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It's boom time for weird science

Kyoto U. / INAH / The Daily Citizen / NBC

The weirdest science stories of 2011 include (clockwise from top left) the one about the game-playing chimps, the update on the 2012 Maya apocalypse, a bird-death epidemic and the zodiac debate.



Even with the supposed Mayan doomsday coming up, it's going to be hard for 2012 to match 2011 when it comes to weird science: What other year can boast a bird-killing "aflockalypse," a chupacabra prowling around the nation's capital, two Loch Ness-type monster sightings and two doomsday predictions. (News flash: The predictions were wrong.)

That's why the Weird Science Awards exist: To pay tribute to the strange but scientific (or pseudo-scientific) tales of each year. This year's winners of the fifth annual Weirdies will take their place alongside glow-in-the-dark cats and dogs, reattached rabbit penises, the 2,700-year-old marijuana stash and the Stone Age sex toy as talismans of this wacky age.


We're offering 30 nominees from the past year, and it's up to you to pick the top 10 award-winners. One of the nominees — the one about pee pressure — is a laureate from this year's Ig Nobel award ceremony, which honors "research that makes people laugh and then think." You can use that as your judging criterion, or you can go for the article that makes you laugh, and then ask, "What on earth were they thinking?"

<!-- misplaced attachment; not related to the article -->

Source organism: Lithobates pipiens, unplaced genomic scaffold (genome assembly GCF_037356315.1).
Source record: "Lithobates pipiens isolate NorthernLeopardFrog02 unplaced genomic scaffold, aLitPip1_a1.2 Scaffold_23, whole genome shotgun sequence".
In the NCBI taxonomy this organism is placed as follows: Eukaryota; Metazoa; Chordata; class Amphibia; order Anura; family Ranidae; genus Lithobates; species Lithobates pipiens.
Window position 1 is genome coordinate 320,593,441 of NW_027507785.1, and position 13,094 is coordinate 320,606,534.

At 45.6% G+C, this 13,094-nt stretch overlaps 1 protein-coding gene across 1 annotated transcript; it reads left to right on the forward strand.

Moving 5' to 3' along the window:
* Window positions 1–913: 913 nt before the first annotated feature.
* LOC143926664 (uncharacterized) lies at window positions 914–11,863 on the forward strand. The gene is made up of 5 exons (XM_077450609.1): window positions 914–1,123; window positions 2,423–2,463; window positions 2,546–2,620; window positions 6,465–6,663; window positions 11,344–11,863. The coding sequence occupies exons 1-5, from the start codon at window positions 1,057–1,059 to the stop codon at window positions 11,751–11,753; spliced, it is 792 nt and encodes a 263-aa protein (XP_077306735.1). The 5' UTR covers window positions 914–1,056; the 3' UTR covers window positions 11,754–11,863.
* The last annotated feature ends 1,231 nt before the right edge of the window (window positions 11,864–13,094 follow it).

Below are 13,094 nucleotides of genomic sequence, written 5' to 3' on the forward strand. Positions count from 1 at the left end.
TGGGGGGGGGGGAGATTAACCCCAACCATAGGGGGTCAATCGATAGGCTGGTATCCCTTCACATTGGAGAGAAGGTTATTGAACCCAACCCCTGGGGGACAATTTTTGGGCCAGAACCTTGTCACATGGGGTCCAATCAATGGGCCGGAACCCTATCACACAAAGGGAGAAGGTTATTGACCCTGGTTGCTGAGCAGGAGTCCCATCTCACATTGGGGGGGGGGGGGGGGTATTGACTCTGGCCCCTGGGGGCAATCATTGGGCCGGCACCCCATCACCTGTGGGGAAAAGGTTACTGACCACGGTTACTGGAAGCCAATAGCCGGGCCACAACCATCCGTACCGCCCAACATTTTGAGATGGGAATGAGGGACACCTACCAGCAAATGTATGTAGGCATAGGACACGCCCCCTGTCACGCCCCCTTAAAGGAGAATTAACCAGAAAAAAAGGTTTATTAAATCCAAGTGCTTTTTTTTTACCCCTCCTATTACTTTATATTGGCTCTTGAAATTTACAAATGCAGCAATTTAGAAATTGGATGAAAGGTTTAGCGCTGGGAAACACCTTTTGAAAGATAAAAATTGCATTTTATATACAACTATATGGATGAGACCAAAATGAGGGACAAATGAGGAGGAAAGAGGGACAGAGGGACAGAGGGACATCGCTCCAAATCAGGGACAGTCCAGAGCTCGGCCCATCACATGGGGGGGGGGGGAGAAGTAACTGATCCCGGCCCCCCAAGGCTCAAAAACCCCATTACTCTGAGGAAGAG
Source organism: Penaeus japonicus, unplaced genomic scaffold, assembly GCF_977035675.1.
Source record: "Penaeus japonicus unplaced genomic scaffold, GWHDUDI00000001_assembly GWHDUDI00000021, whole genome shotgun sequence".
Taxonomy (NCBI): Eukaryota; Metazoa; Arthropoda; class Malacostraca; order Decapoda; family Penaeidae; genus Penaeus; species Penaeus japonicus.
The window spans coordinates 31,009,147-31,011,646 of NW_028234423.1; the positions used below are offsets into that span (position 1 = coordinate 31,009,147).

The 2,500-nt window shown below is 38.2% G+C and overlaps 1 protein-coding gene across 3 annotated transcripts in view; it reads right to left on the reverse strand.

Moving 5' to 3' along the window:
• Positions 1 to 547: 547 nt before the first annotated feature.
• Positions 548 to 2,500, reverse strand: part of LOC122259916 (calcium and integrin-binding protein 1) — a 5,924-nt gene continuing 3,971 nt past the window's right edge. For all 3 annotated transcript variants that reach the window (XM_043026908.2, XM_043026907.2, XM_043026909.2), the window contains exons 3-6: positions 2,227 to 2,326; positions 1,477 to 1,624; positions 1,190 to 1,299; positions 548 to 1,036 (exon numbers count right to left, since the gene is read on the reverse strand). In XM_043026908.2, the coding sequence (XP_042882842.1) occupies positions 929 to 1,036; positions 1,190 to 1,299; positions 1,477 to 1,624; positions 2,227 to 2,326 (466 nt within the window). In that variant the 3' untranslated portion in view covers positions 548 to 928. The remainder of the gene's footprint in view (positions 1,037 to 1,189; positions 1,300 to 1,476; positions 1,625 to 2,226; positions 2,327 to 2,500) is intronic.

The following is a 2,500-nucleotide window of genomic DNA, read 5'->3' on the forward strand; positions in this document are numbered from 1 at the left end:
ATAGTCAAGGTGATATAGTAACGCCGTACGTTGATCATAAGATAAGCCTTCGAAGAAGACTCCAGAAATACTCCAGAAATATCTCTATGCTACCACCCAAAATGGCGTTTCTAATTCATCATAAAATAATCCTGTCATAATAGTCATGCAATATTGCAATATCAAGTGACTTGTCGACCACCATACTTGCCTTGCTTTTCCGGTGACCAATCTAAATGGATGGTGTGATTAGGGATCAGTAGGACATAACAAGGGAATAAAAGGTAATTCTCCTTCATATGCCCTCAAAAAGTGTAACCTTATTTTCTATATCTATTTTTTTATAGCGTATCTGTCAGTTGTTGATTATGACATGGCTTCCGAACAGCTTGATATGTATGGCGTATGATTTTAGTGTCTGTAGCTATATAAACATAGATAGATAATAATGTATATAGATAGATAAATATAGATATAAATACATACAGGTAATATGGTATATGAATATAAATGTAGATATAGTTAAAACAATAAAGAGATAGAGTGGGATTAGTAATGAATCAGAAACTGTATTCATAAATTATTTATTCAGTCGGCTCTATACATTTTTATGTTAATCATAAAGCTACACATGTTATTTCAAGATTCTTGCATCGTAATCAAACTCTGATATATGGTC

Write-in votes and second-guessing are encouraged; you can register them in your comments below.

The 10 nominees that get the most votes as of noon ET on Jan. 3 will be recognized as the 2012 Weirdy winners, and to mark the occasion, we'll review the year in weird science on Wednesday with Ig Nobel creator Marc Abrahams.

Here are the nominees from the past year, in chronological order:

Review the nominees, then cast your vote. We'll talk about the winners next Wednesday on "Virtually Speaking Science." In the meantime, take a walk down memory lane with these Weirdies from past years:

More year-end reviews:


Alan Boyle is msnbc.com's science editor. Connect with the Cosmic Log community by "liking" the log's Facebook page, following @b0yle on Twitter and adding the Cosmic Log page to your Google+ presence. You can also check out "The Case for Pluto," my book about the controversial dwarf planet and the search for new worlds.